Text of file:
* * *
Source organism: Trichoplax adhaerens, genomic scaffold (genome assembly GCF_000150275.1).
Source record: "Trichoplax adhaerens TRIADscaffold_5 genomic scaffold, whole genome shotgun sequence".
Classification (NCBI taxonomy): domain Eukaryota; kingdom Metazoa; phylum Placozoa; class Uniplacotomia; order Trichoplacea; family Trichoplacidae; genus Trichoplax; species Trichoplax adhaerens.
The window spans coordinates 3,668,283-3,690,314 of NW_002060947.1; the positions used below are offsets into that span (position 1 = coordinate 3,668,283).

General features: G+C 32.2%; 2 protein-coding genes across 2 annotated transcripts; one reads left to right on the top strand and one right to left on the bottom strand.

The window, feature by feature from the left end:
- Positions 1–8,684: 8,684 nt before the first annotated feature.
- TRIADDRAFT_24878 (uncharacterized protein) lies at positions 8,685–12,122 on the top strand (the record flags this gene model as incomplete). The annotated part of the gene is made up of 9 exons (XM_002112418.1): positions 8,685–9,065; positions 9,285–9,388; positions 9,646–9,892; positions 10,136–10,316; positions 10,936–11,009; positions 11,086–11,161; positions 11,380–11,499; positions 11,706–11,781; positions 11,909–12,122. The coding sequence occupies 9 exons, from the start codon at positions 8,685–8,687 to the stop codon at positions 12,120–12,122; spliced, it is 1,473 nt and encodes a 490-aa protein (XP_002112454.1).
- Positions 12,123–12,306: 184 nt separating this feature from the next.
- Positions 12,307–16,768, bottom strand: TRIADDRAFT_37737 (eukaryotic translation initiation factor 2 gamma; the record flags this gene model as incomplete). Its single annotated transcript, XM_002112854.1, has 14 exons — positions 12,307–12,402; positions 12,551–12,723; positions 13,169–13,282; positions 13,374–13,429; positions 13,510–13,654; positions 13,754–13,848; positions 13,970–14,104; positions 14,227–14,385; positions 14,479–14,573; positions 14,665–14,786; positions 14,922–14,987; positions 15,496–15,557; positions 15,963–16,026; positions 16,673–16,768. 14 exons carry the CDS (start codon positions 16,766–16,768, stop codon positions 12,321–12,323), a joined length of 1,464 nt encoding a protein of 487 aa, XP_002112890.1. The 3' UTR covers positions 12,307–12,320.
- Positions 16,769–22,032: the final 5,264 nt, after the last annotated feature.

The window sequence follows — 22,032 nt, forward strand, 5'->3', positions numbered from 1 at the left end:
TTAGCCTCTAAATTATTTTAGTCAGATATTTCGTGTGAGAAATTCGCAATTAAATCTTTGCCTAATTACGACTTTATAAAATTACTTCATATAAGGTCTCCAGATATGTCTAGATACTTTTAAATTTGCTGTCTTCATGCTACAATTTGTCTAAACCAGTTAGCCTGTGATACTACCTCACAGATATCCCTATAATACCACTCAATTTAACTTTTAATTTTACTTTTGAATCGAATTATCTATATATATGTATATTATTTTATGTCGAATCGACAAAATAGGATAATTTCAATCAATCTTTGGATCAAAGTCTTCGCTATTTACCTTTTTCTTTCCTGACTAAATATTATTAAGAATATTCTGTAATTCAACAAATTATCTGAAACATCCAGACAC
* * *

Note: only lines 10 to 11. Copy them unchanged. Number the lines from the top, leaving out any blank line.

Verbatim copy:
- Positions 12,307–16,768, bottom strand: TRIADDRAFT_37737 (eukaryotic translation initiation factor 2 gamma; the record flags this gene model as incomplete). Its single annotated transcript, XM_002112854.1, has 14 exons — positions 12,307–12,402; positions 12,551–12,723; positions 13,169–13,282; positions 13,374–13,429; positions 13,510–13,654; positions 13,754–13,848; positions 13,970–14,104; positions 14,227–14,385; positions 14,479–14,573; positions 14,665–14,786; positions 14,922–14,987; positions 15,496–15,557; positions 15,963–16,026; positions 16,673–16,768. 14 exons carry the CDS (start codon positions 16,766–16,768, stop codon positions 12,321–12,323), a joined length of 1,464 nt encoding a protein of 487 aa, XP_002112890.1. The 3' UTR covers positions 12,307–12,320.
- Positions 16,769–22,032: the final 5,264 nt, after the last annotated feature.